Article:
Charming an Audience
What the Comedian Told the Reporter
by Pat Browning
Showbiz legend Sid Caesar gave me my first lesson in charming an audience. He was in San Francisco starring in Neil Simon's "Little Me." I was a new stringer for the Fresno Bee and wangled a backstage interview.
The play was hilarious. I could have laughed all night. Ushered into Caesar's presence after the last curtain call, I blurted, "You're a lot funnier in person than you are on television."
He raised one of those expressive eyebrows and offered a simple explanation for the magic of live theater. He said that because I had bought a ticket, dressed for the occasion and made an effort to get myself into a seat, I was primed to think he was funny.
In short, performer and audience worked together. We expected to be entertained and we helped to make it happen.
The same kind of interaction takes place when you're selling books at personal appearances. You are the star of the show, whether you're speaking to a library group, a book club or a mixed bag of readers and browsers in a bookstore. It all comes down to the marketing mantra: It's not about the book; it's about you.
Elegance is not a word I associate with bookstore signings but an event with Fred Harris at Full Circle Books in Oklahoma City came close enough. A star of considerable magnitude in the worlds of politics and academia, Harris was there to promote his first Okie Dunn mystery, Coyote Revenge. It was another version of the performer-audience dynamic.
We were seated on the mezzanine, not far from a coffee cart. The host circulated with a carafe of wine. Harris told a couple of funny stories about writing the book and the tips he got from Tony Hillerman. He opened the book and read the first chapter aloud. Afterward, he answered questions before taking his place at a signing table.
Natural charm is a gift. Experience is earned. Standing up before a roomful of strangers may make your knees knock but it gets easier.
Ask ahead of time about a podium. You need a place to lay your notes and your book. You may also need something to hang onto. Put some markers in your book so you won't fumble when you want to read a passage.
Nothing limbers up a speaker and an audience like refreshments. You don’t have to spring for wine and cheese. Homemade cookies with tea, coffee and soft drinks work just fine. Napoleon said that an army travels on its stomach. Trust me, that distant rumble you hear is not an army. It's the whole human race.
Carola Dunn, who writes the Daisy Dalrymple historical mysteries, confesses to being terrified the first time she spoke to a group.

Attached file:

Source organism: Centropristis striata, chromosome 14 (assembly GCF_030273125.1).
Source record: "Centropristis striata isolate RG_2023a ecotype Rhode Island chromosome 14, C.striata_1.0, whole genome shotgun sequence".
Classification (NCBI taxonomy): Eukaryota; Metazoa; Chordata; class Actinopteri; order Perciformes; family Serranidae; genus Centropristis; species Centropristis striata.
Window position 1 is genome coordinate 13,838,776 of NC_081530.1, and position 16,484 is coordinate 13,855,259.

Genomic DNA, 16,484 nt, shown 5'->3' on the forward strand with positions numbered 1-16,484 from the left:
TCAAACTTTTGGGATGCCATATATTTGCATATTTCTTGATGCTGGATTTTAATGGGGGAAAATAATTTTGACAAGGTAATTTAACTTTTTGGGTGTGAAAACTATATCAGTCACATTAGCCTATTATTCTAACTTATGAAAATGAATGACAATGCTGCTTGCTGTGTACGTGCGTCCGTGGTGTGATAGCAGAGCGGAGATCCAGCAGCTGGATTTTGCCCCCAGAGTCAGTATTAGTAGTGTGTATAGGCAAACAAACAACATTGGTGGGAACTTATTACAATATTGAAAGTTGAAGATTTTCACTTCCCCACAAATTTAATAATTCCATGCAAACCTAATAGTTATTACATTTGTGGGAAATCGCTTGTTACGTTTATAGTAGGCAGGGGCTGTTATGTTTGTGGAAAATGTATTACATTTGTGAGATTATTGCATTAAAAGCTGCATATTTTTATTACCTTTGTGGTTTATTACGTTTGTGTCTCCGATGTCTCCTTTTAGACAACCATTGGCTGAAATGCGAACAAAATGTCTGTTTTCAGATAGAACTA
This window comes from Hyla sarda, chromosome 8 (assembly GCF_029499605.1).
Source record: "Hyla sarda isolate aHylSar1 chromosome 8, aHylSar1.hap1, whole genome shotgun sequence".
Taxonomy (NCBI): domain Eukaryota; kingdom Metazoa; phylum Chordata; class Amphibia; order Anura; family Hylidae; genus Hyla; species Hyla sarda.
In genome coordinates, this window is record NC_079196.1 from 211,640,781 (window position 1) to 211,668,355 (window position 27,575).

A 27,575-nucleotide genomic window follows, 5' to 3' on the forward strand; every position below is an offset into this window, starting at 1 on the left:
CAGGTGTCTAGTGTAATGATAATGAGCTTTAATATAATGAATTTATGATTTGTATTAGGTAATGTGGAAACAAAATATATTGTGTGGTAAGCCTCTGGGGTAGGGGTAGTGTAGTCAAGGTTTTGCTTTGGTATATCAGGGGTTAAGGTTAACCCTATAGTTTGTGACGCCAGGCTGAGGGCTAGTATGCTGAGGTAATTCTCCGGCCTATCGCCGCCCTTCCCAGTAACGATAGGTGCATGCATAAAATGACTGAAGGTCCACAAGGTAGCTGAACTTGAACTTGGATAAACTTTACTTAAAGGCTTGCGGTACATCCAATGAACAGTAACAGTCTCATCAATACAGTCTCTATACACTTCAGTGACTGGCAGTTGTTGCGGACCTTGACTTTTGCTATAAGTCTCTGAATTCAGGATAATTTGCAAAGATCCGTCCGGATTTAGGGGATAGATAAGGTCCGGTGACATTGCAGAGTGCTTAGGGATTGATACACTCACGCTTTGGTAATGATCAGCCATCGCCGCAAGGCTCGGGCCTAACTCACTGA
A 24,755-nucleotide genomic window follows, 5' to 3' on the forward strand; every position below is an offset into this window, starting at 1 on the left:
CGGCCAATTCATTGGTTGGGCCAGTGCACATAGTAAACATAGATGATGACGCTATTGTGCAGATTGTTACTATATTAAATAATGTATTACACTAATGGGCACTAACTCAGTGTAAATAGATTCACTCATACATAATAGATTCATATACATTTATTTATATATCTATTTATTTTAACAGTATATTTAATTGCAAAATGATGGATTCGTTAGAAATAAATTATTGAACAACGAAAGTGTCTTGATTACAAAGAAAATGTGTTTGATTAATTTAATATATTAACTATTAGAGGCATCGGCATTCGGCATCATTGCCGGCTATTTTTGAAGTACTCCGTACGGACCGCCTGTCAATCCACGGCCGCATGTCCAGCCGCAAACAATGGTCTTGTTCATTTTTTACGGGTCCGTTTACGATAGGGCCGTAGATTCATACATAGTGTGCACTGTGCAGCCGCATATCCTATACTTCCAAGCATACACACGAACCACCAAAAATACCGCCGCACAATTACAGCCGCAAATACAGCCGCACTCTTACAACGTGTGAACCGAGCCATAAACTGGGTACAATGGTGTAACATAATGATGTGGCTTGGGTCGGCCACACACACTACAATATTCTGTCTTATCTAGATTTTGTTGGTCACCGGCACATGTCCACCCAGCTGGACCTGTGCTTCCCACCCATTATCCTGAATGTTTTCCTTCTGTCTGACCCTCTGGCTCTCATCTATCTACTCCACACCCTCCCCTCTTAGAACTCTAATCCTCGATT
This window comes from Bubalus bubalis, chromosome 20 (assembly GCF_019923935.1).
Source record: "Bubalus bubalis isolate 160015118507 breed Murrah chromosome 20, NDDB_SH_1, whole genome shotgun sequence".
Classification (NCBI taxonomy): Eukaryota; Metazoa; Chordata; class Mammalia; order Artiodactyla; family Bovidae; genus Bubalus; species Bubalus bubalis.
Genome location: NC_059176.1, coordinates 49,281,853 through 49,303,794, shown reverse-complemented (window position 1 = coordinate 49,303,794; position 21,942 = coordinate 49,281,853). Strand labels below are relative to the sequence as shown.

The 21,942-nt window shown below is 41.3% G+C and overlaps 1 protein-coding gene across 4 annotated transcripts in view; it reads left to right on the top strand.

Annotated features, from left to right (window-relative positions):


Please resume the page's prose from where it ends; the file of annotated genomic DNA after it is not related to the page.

Now, after years of writing, she says, "I have so many anecdotes that I could talk for three or four hours if my voice would hold out."
Here are her tips for authors going out to charm an audience and sell a book.
"Find out beforehand whether your audience is likely to be composed of mystery readers, general readers, would-be mystery writers, or would-be writers in general. Then you can tailor your talk according to what their interests are likely to be. And always leave time for questions.
"Talking to writers, you go more into the mechanics of writing — how to develop an idea into a story, for instance. Writers are usually interested in how much time you spend writing, stuff about agents and editors, do you make a living (not necessarily something one wants to answer), how you do research, how you develop characters.
"Readers are more interested in how and why you started writing, where you get your ideas (probably the two most common questions), are your settings real places and how did you choose them, and general stuff about your background — what else you do/have done besides writing. I'm always asked how I ended up in America, and usually where I come from in England.
"Of course, there's a lot of crossover between the two groups, a lot of mixed groups, and it's a rare group of readers that doesn't have at least one with ambitions to write.
"One more inevitable question: Who are your favorite authors? This one invariably makes my mind go completely blank. I suggest taking a list."
What the great comedian told the green reporter is as true as ever. The audience is not your enemy. The audience is part of your presentation. Whether they know it or not, the people behind those smiling faces want you to succeed.
The interaction that Caesar described is 99 percent of a successful program. With a little preparation and practice you can handle the other one percent.
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This article is in the August '07 issue of The SouthWest Sage, the monthly journal of SouthWest Writers, based in Albuquerque, NM.